Championing Women’s Rights in Kenya: An Interview with Beverly Mumbo
Whether she’s fighting for women’s sexual and reproductive rights or access to education, Beverly Mumbo (LL.M. ‘20) is a passionate and determined advocate for change. “This is the issue that really touched me, what I felt I needed to make an impact on, what I really needed to change. It’s what keeps me up at night,” Beverly said. “If reproductive rights are not protected, then a woman cannot possibly enjoy any other right that she should aspire to.”
Beverly leads a reproductive health program at the Forum for African Women Educationalists Regional Secretariat (FAWE Africa), a Pan-African, women-led organization supporting women’s education in 34 different African countries. From her perch as Programme Officer, Beverly advocates for adolescents and young women’s access to reproductive health and education.
From Kenya to the U.S.
Beverly started her human rights journey as an undergraduate, where she studied law and earned her undergraduate degree at the Moi University School of Law in Kenya. She went on to successfully pursue her post-graduate diploma at the Kenya School of Law, which saw her being admitted to the Kenyan bar on March 30, 2016. In her law practice, she specialized in family law and women’s rights. While working for a non-governmental organization, Beverly said, “I gained a keen interest in sexual and reproductive health rights. I tried as much as possible to work on issues of menstrual health, access to contraceptives, and maternal health.”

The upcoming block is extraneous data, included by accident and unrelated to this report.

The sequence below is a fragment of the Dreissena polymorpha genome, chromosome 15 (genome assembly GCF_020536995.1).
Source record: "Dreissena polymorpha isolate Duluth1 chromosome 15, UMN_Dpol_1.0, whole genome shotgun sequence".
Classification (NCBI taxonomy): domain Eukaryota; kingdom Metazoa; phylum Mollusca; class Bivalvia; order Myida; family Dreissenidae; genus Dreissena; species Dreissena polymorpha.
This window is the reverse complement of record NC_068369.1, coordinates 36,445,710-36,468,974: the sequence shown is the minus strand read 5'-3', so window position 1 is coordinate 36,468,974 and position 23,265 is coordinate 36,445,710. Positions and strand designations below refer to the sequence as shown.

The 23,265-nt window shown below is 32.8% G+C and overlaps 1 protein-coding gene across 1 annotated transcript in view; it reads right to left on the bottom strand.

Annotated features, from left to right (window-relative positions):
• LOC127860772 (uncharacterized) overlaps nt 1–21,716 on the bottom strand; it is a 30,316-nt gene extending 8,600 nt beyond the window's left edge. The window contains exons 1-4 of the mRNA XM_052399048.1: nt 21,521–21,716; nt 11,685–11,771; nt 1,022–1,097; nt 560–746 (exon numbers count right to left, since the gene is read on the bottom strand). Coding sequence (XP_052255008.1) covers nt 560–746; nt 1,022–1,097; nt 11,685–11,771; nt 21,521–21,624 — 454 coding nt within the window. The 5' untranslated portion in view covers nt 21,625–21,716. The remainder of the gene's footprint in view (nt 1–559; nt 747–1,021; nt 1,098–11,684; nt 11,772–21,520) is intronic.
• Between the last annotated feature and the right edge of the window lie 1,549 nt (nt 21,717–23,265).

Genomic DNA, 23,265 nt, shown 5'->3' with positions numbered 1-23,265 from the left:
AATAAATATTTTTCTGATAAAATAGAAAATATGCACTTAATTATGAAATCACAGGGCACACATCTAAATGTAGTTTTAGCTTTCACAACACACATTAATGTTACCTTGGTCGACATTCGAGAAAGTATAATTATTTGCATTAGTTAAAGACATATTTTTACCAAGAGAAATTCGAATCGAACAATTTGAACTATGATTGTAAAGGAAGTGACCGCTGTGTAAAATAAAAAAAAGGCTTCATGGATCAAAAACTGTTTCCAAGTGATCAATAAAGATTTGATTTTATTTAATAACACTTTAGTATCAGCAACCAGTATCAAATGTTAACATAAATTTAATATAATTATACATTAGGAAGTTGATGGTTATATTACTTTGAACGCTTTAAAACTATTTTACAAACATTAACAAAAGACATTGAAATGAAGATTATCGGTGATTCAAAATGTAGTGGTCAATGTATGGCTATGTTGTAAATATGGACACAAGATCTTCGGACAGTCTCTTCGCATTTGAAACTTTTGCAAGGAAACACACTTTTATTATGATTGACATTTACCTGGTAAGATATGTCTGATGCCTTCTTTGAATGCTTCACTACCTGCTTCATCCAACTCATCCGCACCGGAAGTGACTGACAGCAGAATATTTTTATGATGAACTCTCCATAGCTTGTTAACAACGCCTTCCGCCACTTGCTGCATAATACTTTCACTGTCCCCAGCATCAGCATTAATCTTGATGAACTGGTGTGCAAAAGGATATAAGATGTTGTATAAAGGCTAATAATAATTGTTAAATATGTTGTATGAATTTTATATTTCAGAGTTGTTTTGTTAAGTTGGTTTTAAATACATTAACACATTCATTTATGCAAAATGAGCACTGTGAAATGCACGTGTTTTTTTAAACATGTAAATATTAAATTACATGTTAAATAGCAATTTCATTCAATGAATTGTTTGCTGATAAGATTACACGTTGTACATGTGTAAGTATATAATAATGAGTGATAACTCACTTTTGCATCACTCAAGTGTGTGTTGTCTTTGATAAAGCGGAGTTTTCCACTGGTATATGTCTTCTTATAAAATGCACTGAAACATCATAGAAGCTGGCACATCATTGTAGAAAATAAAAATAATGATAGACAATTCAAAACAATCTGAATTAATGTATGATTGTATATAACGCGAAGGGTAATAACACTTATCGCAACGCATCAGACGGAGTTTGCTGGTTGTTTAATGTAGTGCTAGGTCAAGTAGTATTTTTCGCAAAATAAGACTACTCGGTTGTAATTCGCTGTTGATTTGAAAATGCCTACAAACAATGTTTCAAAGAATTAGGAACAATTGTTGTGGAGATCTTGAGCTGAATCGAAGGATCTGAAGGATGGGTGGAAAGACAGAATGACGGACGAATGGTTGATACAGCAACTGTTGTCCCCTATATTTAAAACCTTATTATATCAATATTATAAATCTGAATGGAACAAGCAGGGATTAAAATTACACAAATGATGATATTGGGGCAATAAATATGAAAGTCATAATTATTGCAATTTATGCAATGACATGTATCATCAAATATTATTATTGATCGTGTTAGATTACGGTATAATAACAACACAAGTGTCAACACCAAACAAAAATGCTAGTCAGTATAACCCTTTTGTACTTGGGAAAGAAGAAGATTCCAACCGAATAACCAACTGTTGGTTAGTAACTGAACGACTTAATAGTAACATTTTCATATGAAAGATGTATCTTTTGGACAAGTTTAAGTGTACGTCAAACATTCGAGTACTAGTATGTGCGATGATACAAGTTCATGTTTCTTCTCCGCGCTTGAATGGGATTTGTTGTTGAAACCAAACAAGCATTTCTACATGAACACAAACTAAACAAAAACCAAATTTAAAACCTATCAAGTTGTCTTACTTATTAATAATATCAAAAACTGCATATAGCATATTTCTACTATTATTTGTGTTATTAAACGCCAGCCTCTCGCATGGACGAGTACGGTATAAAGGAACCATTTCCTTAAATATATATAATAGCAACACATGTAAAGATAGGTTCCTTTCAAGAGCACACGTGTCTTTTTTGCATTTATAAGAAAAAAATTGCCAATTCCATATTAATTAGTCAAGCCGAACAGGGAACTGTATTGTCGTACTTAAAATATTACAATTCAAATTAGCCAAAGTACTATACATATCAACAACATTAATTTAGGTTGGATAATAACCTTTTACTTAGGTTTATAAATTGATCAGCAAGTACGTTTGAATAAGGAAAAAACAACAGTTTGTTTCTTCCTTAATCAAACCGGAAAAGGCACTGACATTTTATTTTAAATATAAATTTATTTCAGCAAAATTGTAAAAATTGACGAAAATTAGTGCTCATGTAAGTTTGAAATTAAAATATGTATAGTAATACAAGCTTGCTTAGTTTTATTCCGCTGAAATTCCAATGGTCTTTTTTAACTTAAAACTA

With new conviction regarding her career path, Beverly came to Georgetown laser-focused. “My course selection was extremely targeted,” she said. “I took sexual and reproductive rights classes and classes in advocacy because I’d already been working in the human rights space and I just wanted to carve my niche as a sexual and reproductive health rights expert.”
She credits Professors Jill Morrison and Sheila Fleischhacker for their incredible influence on her throughout her time at Georgetown. “I was just able to be exposed to so many great women who are working in the reproductive health rights space that made me know for sure that this is what I wanted to do,” she said.
At Georgetown, Beverly was able to hone the skills vital for successful human rights advocacy. “My time at Georgetown definitely sharpened my critical thinking,” she said, a skill she identifies as important in her area of expertise. “We work in a very dynamic field, and you need to be able to respond to things very fast. You may be working on something and things just change in an instant. You really need to be very proactive and know how you’re going to be able to solve a problem.”
“I also gained a lot of confidence,” Beverly said of her education at Georgetown. “I think that’s just generally the American culture, being able to speak out and question things. I’m more vocal now than I was.”
A Responsive Advocate
Beverly’s work requires engaging with changing culture and beliefs, not an easy task. “Changing perceptions is very difficult,” she said about her work in African reproductive health rights. “African culture is very conservative, and the traditions and religious beliefs influence a lot of our policies and perceptions.”